This week the World Health Organization (WHO) declared a global health emergency to stem a potential resurgence of polio, after the preventable disease spread in countries where it was once eradicated.  “If unchecked, this situation could result in failure to eradicate globally one of the world’s most serious vaccine preventable diseases,” said WHO’s Emergency Committee.  Get 10 facts on polio eradication.

This week the World Health Organization (WHO) declared a global health emergency to stem a potential resurgence of polio, after the preventable disease spread in countries where it was once eradicated.

“If unchecked, this situation could result in failure to eradicate globally one of the world’s most serious vaccine preventable diseases,” said WHO’s Emergency Committee.

Get 10 facts on polio eradication.


Steady progress has been made in saving mothers’ lives, with a 45% reduction in maternal deaths since 1990, according to new UN data. However, more than 800 women still die every day due to complications in pregnancy and childbirth. Sub-Saharan Africa is still the most dangerous place in the world to have a baby, where a woman’s risk of dying during pregnancy and childbirth is 1 in 40, compared to 1 in 3300 in Europe. Find out more here from the World Health Organization (WHO).

Steady progress has been made in saving mothers’ lives, with a 45% reduction in maternal deaths since 1990, according to new UN data.

However, more than 800 women still die every day due to complications in pregnancy and childbirth.

Sub-Saharan Africa is still the most dangerous place in the world to have a baby, where a woman’s risk of dying during pregnancy and childbirth is 1 in 40, compared to 1 in 3300 in Europe.

Find out more here from the World Health Organization (WHO).

A new report by the World Health Organization (WHO) states that antibiotic resistance – when bacteria change so antibiotics no longer work in people who need them to treat infections – is now a major threat to public health.“Without urgent, coordinated action by many stakeholders, the world is headed for a post-antibiotic era, in which common infections and minor injuries which have been treatable for decades can once again kill,” says Dr Keiji Fukuda, WHO’s Assistant Director-General for Health Security. This report starts a global effort led by WHO to address drug resistance.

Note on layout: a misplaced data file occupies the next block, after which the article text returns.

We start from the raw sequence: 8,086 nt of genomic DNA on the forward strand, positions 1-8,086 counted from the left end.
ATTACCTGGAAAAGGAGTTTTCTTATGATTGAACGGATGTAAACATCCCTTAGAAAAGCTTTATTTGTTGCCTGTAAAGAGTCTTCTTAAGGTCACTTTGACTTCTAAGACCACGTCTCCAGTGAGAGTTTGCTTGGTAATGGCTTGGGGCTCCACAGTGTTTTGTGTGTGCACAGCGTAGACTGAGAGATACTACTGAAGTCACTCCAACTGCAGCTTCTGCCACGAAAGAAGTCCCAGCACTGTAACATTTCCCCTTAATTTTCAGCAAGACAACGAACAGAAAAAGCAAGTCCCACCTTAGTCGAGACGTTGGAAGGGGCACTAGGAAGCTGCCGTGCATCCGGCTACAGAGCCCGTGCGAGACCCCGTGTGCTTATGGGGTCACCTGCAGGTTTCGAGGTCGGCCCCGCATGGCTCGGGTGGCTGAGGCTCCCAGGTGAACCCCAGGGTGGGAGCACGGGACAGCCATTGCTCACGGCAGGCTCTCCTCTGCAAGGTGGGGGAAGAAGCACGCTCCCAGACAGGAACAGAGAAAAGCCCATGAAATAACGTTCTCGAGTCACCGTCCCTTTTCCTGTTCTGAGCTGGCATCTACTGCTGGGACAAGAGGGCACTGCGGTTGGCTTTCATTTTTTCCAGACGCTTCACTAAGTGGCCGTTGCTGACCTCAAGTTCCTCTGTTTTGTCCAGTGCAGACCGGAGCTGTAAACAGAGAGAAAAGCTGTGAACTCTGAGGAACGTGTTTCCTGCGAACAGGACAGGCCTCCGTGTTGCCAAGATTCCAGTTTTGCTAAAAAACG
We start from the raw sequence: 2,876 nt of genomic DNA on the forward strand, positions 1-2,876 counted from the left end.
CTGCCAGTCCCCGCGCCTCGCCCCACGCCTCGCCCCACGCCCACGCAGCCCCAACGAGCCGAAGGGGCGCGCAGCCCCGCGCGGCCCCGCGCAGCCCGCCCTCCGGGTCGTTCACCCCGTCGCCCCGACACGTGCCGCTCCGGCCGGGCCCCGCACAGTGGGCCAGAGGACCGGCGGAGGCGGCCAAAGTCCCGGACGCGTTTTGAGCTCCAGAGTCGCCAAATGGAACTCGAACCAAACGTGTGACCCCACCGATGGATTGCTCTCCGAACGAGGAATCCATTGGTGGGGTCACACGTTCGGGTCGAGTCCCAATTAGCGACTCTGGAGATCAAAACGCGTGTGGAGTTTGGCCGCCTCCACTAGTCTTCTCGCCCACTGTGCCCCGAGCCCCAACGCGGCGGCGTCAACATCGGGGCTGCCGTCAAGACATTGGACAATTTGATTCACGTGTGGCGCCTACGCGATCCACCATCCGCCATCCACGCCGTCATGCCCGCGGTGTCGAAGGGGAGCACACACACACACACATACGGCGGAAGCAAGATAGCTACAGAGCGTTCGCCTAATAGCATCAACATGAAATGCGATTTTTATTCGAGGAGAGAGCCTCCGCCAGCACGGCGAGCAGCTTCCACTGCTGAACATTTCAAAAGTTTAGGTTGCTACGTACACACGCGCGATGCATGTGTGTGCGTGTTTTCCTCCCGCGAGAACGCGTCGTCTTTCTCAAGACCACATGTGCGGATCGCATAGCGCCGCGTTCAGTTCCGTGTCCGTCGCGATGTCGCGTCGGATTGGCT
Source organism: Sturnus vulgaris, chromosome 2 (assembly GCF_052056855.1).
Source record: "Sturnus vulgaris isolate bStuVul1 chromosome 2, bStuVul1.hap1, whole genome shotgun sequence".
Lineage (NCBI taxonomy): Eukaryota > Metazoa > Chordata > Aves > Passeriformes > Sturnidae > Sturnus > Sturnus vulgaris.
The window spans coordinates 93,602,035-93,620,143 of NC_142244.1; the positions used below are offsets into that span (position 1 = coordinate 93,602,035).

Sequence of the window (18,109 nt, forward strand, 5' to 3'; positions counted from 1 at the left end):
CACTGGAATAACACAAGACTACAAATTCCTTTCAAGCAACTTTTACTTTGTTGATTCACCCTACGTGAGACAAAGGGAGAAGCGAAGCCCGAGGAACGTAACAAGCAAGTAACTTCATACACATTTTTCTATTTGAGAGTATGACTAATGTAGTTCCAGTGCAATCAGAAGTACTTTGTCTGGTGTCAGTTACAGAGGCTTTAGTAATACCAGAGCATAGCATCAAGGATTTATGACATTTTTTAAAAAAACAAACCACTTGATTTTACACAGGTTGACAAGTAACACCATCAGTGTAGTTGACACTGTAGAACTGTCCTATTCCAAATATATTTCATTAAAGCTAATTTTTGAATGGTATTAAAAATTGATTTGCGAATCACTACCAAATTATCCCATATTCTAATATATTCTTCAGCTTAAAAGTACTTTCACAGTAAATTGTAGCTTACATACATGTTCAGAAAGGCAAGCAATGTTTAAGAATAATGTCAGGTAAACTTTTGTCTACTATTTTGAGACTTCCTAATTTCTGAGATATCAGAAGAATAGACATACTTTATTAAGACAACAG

A new report by the World Health Organization (WHO) states that antibiotic resistance – when bacteria change so antibiotics no longer work in people who need them to treat infections – is now a major threat to public health.

“Without urgent, coordinated action by many stakeholders, the world is headed for a post-antibiotic era, in which common infections and minor injuries which have been treatable for decades can once again kill,” says Dr Keiji Fukuda, WHO’s Assistant Director-General for Health Security. 

This report starts a global effort led by WHO to address drug resistance.

Immunize for a healthy future: Know, Check, Protect.

This is the message of this year’s World Immunization Week, on 24-30 April.

Have a look at this short video which encourages you to ask your local health clinic which vaccines you need, check whether your vaccinations are up-to-date, and to get the vaccines you need, when you need them.

Share this from the World Health Organization (WHO) and help spread the word!

An estimated 130–150 million people globally have chronic hepatitis C infection, which results in 350,000 to 500,000 deaths a year.For the first time, World Health Organization (WHO) has issued a guidance for the treatment of hepatitis C and will be working with countries to introduce the guidelines as part of their national treatment programmes.Find out more and learn how to prevent it here. 

An estimated 130–150 million people globally have chronic hepatitis C infection, which results in 350,000 to 500,000 deaths a year.

For the first time, World Health Organization (WHO) has issued a guidance for the treatment of hepatitis C and will be working with countries to introduce the guidelines as part of their national treatment programmes.

Find out more and learn how to prevent it here